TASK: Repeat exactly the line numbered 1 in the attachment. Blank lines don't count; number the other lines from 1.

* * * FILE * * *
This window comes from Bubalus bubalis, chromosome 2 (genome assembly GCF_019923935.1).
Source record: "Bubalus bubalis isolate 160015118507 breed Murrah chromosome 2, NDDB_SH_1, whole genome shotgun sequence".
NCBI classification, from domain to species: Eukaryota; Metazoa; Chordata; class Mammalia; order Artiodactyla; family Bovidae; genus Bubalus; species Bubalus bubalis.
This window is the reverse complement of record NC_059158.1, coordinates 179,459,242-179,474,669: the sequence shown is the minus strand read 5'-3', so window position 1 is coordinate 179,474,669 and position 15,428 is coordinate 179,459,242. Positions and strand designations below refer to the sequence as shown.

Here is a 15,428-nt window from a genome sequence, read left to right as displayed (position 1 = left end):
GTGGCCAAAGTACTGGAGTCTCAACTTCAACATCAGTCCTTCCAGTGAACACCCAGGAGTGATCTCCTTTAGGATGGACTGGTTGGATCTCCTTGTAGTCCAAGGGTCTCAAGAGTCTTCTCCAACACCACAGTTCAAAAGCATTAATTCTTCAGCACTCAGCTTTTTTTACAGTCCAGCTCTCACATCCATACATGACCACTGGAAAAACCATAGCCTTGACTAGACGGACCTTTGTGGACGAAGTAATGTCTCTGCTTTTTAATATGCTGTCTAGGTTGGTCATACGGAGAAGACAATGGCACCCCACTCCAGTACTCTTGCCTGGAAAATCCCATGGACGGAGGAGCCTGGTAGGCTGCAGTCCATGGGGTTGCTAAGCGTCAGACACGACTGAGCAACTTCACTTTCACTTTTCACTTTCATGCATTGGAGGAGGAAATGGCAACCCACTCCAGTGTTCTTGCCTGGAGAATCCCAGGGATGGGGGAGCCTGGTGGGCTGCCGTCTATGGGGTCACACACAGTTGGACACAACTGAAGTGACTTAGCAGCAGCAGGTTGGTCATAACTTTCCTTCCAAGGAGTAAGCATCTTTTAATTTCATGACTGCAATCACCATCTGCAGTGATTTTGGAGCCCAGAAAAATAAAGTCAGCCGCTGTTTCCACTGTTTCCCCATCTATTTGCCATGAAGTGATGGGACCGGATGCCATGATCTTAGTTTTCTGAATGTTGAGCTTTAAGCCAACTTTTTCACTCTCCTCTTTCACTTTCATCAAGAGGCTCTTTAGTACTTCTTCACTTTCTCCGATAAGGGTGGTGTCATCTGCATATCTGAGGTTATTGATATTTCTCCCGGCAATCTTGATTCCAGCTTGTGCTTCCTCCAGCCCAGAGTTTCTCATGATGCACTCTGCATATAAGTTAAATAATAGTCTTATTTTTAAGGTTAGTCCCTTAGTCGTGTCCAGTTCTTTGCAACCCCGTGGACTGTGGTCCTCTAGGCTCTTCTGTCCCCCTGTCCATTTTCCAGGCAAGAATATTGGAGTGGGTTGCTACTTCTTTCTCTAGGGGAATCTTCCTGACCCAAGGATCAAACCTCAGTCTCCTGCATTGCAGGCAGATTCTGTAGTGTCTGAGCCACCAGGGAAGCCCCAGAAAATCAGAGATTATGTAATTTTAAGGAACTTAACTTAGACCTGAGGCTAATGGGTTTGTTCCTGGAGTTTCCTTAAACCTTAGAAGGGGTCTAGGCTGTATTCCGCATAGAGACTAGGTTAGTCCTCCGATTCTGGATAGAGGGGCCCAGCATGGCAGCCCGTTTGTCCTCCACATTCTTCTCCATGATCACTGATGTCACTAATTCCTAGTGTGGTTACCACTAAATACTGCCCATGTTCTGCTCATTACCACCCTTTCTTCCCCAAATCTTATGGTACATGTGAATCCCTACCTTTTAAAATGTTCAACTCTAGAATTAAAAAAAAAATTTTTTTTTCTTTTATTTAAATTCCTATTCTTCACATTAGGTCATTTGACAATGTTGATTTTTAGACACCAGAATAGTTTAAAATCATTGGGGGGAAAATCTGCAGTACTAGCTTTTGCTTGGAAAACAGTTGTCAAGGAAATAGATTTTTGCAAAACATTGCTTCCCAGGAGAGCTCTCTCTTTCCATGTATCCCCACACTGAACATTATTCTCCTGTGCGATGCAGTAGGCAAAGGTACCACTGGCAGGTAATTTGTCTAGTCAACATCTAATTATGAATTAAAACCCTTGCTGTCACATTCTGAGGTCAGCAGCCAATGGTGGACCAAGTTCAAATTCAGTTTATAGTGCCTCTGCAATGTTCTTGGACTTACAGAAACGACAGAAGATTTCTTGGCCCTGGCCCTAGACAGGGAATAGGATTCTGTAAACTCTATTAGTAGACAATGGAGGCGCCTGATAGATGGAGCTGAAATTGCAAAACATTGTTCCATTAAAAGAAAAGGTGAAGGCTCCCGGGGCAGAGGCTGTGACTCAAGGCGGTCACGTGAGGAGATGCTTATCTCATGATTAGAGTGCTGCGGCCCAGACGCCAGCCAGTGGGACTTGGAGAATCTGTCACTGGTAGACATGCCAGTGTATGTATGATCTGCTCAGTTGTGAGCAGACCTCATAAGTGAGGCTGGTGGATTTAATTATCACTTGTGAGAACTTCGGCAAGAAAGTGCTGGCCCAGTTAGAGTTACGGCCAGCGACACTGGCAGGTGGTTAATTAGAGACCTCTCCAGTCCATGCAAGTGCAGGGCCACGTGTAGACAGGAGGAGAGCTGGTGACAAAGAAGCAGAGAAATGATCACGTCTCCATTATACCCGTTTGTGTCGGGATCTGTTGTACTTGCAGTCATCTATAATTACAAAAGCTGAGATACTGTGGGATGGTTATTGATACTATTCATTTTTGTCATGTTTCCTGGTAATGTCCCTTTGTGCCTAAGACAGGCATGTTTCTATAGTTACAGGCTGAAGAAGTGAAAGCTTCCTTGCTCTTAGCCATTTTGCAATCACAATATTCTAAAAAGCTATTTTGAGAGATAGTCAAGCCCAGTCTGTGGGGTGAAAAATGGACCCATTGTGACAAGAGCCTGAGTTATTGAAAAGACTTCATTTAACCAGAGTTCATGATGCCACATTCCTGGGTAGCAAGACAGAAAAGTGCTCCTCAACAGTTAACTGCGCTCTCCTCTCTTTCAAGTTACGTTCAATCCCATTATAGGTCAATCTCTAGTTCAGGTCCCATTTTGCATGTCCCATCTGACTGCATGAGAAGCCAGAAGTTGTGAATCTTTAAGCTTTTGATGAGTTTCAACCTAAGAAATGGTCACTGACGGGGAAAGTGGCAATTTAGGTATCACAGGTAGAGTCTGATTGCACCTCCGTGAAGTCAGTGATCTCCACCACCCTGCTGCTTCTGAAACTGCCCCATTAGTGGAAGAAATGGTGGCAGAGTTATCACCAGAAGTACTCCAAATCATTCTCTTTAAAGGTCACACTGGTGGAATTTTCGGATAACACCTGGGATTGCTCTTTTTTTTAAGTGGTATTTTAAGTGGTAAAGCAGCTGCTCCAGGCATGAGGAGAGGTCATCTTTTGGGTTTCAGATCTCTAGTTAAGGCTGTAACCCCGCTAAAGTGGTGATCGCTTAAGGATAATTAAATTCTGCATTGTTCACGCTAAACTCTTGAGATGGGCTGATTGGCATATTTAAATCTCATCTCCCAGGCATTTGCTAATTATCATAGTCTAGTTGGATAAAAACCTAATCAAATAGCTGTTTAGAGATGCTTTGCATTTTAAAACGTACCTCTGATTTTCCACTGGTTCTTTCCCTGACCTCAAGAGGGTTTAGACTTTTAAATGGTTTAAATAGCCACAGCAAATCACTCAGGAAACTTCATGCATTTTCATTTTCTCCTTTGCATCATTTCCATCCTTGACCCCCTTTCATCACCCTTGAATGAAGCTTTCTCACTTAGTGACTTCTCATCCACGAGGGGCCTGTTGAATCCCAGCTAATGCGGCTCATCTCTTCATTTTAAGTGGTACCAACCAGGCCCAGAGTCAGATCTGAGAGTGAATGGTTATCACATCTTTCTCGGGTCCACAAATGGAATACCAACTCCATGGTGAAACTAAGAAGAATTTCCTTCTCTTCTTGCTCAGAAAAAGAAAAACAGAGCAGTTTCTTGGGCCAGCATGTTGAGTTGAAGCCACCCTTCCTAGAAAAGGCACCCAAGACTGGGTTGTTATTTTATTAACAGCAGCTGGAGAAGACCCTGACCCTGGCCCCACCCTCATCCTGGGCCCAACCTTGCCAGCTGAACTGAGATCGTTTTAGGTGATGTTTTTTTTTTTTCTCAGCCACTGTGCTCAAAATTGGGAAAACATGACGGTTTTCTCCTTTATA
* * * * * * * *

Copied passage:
This window comes from Bubalus bubalis, chromosome 2 (genome assembly GCF_019923935.1).